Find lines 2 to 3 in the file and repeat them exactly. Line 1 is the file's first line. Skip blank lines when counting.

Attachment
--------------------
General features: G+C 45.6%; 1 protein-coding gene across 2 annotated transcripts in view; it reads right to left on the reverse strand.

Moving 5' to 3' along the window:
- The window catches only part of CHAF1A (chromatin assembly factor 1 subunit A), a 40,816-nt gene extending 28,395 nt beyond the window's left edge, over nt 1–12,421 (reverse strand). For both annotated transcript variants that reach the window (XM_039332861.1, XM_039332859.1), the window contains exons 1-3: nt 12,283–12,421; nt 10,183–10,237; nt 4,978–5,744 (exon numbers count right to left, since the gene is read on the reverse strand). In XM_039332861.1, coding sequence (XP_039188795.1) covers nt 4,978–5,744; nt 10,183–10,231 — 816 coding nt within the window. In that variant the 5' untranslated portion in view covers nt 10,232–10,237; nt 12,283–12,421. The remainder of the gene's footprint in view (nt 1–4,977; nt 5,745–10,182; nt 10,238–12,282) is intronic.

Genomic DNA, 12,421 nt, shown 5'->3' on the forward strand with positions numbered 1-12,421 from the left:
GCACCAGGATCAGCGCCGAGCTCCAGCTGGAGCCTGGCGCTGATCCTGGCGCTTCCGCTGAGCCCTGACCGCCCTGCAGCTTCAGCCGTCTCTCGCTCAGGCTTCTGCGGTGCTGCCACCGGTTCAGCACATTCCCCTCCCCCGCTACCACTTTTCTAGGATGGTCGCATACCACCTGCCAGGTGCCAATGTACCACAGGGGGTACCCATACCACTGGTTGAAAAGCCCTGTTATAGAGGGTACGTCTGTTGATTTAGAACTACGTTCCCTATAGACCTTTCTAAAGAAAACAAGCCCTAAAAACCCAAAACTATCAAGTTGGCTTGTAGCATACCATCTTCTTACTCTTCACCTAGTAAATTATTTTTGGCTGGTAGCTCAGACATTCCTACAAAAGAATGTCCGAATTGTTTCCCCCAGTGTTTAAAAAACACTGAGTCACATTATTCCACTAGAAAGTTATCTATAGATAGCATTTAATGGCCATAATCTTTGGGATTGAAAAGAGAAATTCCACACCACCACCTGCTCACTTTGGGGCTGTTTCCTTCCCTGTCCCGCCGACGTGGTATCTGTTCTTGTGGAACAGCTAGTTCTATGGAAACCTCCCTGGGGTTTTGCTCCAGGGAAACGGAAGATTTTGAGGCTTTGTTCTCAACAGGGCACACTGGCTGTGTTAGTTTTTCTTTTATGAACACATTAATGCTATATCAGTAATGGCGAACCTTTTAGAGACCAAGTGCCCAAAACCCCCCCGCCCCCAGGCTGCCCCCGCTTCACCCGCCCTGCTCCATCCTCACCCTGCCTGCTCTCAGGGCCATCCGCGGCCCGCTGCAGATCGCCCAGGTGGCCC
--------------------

Moving 5' to 3' along the window:
- The window catches only part of CHAF1A (chromatin assembly factor 1 subunit A), a 40,816-nt gene extending 28,395 nt beyond the window's left edge, over nt 1–12,421 (reverse strand). For both annotated transcript variants that reach the window (XM_039332861.1, XM_039332859.1), the window contains exons 1-3: nt 12,283–12,421; nt 10,183–10,237; nt 4,978–5,744 (exon numbers count right to left, since the gene is read on the reverse strand). In XM_039332861.1, coding sequence (XP_039188795.1) covers nt 4,978–5,744; nt 10,183–10,231 — 816 coding nt within the window. In that variant the 5' untranslated portion in view covers nt 10,232–10,237; nt 12,283–12,421. The remainder of the gene's footprint in view (nt 1–4,977; nt 5,745–10,182; nt 10,238–12,282) is intronic.